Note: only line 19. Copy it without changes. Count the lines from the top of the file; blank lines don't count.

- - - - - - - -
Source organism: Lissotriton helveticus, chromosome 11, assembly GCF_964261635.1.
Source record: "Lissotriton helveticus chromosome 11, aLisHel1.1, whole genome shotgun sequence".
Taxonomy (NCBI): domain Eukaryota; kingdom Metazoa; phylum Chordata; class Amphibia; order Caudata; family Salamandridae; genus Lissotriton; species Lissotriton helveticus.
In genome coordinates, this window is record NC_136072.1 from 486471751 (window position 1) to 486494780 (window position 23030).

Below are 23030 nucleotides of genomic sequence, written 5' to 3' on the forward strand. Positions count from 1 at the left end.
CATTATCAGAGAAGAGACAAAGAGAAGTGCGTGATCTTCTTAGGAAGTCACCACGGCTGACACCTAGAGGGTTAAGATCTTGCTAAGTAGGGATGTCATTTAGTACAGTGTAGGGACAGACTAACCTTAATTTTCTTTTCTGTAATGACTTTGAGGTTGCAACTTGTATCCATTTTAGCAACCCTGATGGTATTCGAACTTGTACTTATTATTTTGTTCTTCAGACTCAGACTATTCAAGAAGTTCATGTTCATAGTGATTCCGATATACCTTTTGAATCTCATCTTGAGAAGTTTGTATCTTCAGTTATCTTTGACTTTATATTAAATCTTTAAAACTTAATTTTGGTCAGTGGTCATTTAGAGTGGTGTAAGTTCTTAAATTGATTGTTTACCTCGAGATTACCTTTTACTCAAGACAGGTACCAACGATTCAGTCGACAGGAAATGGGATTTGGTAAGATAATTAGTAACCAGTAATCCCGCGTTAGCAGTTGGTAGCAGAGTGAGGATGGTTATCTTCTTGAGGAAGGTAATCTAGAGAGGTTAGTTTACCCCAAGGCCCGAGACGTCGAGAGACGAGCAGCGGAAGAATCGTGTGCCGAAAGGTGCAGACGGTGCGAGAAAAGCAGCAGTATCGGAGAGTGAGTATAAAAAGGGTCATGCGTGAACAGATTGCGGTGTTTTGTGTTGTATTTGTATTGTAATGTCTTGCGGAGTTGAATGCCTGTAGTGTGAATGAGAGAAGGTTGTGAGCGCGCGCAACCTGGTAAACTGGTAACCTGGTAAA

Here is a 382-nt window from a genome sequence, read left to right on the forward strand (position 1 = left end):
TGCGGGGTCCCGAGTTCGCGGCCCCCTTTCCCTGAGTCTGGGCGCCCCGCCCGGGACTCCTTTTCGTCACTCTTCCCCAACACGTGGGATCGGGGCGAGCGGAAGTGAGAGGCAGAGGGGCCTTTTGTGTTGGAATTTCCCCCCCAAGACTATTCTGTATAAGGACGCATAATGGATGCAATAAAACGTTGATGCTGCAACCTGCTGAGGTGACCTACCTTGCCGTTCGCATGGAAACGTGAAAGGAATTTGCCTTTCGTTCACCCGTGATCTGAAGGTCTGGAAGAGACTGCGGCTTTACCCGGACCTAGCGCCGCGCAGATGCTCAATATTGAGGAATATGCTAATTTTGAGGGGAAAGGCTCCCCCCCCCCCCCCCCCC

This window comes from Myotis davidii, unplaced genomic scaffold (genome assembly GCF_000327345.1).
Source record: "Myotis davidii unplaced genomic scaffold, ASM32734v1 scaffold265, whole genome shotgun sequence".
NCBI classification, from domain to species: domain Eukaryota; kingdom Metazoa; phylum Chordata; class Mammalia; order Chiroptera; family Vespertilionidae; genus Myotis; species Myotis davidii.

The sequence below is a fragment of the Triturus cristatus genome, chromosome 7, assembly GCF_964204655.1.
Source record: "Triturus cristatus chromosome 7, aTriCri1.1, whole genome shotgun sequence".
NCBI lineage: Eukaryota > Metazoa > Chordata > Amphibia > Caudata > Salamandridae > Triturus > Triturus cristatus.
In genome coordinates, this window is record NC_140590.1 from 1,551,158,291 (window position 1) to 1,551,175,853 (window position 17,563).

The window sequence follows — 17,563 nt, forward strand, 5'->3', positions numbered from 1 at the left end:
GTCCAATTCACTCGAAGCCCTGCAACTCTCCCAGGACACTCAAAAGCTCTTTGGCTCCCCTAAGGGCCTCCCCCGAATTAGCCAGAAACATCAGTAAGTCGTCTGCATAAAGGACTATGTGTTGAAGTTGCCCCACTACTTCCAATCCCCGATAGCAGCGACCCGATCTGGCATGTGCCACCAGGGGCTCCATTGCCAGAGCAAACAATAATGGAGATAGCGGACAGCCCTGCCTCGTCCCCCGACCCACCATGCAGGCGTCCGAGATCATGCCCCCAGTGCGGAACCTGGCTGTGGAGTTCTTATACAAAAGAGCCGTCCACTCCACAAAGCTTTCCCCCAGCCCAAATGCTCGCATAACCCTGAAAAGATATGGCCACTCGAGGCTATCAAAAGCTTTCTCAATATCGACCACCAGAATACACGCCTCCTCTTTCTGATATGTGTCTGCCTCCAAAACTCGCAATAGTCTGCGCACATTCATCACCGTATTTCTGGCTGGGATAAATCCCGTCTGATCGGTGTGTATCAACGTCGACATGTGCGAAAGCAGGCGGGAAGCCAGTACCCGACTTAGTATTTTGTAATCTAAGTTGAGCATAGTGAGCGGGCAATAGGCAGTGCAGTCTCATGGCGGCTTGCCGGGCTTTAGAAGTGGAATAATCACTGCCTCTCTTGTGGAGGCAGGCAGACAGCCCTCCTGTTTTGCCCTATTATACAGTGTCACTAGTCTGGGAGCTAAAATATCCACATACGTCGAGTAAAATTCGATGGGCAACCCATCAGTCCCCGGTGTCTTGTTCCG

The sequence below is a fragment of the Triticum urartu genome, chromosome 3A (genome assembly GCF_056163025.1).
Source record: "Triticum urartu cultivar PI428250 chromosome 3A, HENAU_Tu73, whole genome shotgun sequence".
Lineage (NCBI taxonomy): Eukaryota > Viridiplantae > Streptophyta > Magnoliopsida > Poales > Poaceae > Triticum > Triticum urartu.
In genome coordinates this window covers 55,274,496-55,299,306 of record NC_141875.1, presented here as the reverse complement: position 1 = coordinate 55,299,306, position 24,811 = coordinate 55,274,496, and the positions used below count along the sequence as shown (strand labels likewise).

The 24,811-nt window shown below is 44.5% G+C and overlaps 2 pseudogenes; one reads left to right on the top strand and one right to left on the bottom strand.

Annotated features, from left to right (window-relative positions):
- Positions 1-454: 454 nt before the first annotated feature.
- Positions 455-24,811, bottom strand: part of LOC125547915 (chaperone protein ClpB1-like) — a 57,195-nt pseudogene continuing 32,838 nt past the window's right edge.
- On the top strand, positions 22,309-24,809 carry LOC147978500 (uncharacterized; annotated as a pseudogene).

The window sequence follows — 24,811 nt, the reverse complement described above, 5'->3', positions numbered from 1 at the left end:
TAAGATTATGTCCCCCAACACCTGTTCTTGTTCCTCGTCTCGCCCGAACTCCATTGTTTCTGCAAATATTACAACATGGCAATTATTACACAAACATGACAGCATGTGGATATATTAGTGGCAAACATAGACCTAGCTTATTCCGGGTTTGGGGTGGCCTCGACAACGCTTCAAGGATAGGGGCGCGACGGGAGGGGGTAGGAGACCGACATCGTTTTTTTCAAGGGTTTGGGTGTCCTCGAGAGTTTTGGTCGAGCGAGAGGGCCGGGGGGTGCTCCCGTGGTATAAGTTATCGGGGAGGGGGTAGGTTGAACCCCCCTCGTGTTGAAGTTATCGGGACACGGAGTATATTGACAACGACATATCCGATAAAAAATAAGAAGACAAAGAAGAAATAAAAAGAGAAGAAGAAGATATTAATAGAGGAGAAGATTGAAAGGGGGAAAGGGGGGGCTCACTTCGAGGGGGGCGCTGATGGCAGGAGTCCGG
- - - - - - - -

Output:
Source record: "Triticum urartu cultivar PI428250 chromosome 3A, HENAU_Tu73, whole genome shotgun sequence".